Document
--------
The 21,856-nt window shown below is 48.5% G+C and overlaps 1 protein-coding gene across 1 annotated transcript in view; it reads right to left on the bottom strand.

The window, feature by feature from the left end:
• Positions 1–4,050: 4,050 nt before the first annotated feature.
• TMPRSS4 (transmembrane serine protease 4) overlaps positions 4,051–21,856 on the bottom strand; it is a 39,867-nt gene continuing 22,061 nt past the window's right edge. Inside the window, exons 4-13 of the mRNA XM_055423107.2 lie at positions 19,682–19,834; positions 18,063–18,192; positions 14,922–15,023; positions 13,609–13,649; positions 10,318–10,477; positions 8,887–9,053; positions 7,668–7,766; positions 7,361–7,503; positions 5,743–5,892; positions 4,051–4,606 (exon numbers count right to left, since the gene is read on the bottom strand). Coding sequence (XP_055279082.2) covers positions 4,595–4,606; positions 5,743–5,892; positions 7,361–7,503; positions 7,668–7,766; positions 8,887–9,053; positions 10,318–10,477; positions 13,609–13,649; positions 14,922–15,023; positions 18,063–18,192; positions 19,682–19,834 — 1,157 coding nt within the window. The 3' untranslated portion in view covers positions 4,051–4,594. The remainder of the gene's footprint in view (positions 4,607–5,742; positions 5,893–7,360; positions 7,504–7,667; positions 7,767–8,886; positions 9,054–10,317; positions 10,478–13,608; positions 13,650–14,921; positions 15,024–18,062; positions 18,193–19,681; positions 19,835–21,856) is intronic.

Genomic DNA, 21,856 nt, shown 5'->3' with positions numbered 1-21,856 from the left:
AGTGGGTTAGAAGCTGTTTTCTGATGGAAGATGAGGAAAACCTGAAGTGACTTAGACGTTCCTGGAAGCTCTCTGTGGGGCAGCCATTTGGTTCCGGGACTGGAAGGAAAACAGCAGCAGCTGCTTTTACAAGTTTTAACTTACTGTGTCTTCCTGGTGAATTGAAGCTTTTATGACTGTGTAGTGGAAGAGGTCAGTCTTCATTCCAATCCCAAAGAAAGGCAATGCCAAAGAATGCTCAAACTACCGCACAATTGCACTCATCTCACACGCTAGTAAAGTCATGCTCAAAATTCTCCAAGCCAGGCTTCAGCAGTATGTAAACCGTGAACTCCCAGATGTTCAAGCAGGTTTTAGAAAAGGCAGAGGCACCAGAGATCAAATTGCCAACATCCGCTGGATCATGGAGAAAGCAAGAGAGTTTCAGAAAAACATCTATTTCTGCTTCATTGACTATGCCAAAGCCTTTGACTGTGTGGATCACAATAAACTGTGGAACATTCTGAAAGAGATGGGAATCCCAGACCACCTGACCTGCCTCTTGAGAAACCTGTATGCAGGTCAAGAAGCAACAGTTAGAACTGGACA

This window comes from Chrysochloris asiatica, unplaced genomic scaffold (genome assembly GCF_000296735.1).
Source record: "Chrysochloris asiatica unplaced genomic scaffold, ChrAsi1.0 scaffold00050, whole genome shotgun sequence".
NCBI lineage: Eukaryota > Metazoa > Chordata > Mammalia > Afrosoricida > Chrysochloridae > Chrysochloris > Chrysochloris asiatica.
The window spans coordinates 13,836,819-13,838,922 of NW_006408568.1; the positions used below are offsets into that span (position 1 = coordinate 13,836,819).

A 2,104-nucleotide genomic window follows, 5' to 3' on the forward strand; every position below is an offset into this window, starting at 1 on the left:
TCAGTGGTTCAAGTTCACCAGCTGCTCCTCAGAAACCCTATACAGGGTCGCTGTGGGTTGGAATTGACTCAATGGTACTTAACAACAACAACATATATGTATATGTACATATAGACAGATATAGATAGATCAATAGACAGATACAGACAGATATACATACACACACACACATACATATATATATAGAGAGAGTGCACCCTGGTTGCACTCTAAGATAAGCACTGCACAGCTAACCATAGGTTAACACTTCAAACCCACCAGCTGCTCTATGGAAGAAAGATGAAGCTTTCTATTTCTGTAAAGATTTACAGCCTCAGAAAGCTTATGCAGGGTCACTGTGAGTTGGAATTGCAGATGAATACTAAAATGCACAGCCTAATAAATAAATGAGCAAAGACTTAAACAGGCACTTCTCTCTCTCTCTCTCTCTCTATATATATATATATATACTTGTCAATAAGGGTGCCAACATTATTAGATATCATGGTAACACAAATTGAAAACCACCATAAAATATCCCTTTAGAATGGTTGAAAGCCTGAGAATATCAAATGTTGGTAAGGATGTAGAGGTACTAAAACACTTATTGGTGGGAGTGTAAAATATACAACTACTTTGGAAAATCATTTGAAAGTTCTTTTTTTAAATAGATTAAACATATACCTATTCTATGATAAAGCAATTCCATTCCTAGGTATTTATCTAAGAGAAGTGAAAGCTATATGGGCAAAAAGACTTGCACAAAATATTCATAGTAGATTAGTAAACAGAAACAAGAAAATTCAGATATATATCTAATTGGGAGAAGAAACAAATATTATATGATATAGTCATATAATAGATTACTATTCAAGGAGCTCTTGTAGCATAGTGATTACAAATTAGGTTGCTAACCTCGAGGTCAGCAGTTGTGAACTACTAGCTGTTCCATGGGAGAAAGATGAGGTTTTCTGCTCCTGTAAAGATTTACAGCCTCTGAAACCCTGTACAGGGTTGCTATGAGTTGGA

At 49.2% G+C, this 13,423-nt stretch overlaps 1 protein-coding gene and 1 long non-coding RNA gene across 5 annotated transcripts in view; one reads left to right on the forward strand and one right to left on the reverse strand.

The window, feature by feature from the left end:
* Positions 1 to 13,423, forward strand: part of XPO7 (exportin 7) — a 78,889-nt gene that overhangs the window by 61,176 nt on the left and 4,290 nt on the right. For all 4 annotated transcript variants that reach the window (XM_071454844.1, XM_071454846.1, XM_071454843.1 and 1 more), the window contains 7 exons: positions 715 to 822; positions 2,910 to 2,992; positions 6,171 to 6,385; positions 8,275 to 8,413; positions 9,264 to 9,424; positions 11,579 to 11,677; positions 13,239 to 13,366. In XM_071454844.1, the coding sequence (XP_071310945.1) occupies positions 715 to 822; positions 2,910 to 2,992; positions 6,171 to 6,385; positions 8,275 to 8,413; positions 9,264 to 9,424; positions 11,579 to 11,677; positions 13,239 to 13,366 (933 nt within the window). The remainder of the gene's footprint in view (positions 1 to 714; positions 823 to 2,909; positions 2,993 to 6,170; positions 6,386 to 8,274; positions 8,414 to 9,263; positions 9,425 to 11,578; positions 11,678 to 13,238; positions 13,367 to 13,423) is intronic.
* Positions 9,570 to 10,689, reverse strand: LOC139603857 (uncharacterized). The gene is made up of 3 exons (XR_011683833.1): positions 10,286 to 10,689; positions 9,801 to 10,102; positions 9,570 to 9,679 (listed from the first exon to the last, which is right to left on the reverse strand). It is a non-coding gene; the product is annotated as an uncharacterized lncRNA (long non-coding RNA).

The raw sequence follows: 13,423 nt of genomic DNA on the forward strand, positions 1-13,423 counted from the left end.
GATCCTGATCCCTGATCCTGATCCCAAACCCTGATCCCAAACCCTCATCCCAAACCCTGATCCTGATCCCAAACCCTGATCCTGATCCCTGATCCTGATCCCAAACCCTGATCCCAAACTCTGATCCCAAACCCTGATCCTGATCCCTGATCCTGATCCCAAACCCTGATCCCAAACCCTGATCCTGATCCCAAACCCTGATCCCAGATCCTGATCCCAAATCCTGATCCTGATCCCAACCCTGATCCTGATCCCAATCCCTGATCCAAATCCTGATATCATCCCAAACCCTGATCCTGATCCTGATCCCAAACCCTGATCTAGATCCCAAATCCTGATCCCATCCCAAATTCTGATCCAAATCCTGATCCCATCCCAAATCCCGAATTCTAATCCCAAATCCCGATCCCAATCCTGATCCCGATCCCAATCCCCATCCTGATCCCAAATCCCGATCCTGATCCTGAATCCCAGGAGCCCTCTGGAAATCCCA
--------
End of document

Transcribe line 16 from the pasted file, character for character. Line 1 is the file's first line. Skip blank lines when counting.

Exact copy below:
* Positions 9,570 to 10,689, reverse strand: LOC139603857 (uncharacterized). The gene is made up of 3 exons (XR_011683833.1): positions 10,286 to 10,689; positions 9,801 to 10,102; positions 9,570 to 9,679 (listed from the first exon to the last, which is right to left on the reverse strand). It is a non-coding gene; the product is annotated as an uncharacterized lncRNA (long non-coding RNA).